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Lancia Fulvia

Lancia Fulvia Published: 19th May 2017 - 0 Comments - Be the first, contribute now!

Lancia Fulvia
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£9000-£30,000+ - Pert compact looks - Delightful to drive - Fast appreciating

With its combination of, sophistication, style, performance, practicality and beautiful engineering, the Fulvia is a class of its own. This lithe Lancia still looks superb more than five decades since launch and earned a fine reputation thanks to its numerous rally successes at all levels.

Driving

Brisk rather than genuinely quick but Fulvias are always fun. With double wishbones at the front and servo assisted, hydraulic Girling disc brakes all round (inferior Dunlops on S1s), the real joy comes from its exceptional front wheel drive handling and security. The original 1216cc V4 is only as quick as a 1.3 Escort but wonderfully alert all the same. Better performers are the later 1300cc version or particularly the 1600 HF which is on par with, say, an Escort XR3 or Golf GTi we feature elsewhere in this issue!

Best models

There’s a choice of four-door saloon and a sweet two-door coupé and whilst having no sporting pretentions, the former retains much of the fun of the coupé and is refined and comfortable – what it lacks in style it makes up for in pure practicality.

Purists will like the original Fulvias for their quality touches. In 1971 Fiat, having bought Lancia in 1969, introduced the Series II Fulvia, with its raised outer headlamps for the UK market, but throughout the car was evidence of sad costcutting measures; gone were the alloy panels and some of the embellishments that made the early Fulvia such a joy to own although a five-speed gearbox is fair compensation.

In 1973, three years before its demise, a special remaining wide-arch limited edition 1.3 Monte Carlo was offered, complete with a black bonnet and a lack of bumpers so it looked like a true rally weapon for the road but, out of the 155,000 made in total, are extremely rare finds.

Values

Values have took off of late and a top Coupé can easily fetch £15,000 – and you can double this for a heavenly HF. Good 1.3s hover around the £9-£10,000 mark and average cars just under £5000; saloons are a fair bit cheaper although condition counts more than style so don’t dismiss a super saloon over a tatty two-door.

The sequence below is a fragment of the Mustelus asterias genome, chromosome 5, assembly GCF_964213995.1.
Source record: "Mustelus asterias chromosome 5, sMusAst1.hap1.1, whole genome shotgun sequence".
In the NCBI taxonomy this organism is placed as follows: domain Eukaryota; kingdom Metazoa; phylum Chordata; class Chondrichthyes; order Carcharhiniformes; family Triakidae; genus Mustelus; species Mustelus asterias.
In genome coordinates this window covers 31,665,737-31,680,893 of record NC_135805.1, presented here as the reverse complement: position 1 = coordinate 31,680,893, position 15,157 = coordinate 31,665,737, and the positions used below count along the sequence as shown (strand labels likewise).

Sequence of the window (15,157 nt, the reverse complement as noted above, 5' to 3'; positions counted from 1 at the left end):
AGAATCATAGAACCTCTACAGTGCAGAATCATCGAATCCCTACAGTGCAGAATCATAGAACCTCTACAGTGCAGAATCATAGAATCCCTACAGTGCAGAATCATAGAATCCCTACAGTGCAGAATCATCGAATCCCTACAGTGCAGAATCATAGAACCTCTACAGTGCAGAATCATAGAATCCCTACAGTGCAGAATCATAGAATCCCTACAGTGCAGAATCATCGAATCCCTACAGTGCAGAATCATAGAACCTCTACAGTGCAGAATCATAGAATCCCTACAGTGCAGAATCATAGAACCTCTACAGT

Buying advice

Because the Fulvia was well designed and set up by the factory, most don’t bother modifying its brakes or suspension unless they’re going racing so beware of poor so called upgrades – originality will increasingly count as the years roll on.

Rust is the real worry although Fulvias are far better made than later Lancias. At the front, watch the crossmember and sills, the latter which can rot away unseen as the outers can look fine. New ones are available at around £120 the real cost is labour. Rear wheel arches and floor are other target areas but really, check the entire shell…

Mechanically, the V4 is robust but expensive to repair. A professional V4 rebuild costs around £5000, so listen for worn bearings, which rumble and check for decent oil pressure. Fulvias were only fitted with a manual gearbox, the Series I cars with four ratios and others with a close set five. All of them survive well, but the first sign of wear will be weak second-gears (a common ailment of Alfas, too), so check for baulking as you swap ratios. A Fiat Uno Turbo clutch is good fit.

Sturdier Dunlop brakes (similar to Jaguar’s set up) were used on the original Fulvias; from the Series II there were Girling items fitted instead. The biggest hassle (Series II) is their separate handbrake system. This dedicated set-up requires a special tool to remove the dedicated shoes, meaning owners usually leave it alone and don’t carry out any maintenance, which can result in a £200+ bill for replacement linings and a system overhaul but generally parts aren’t overly pricey.

 



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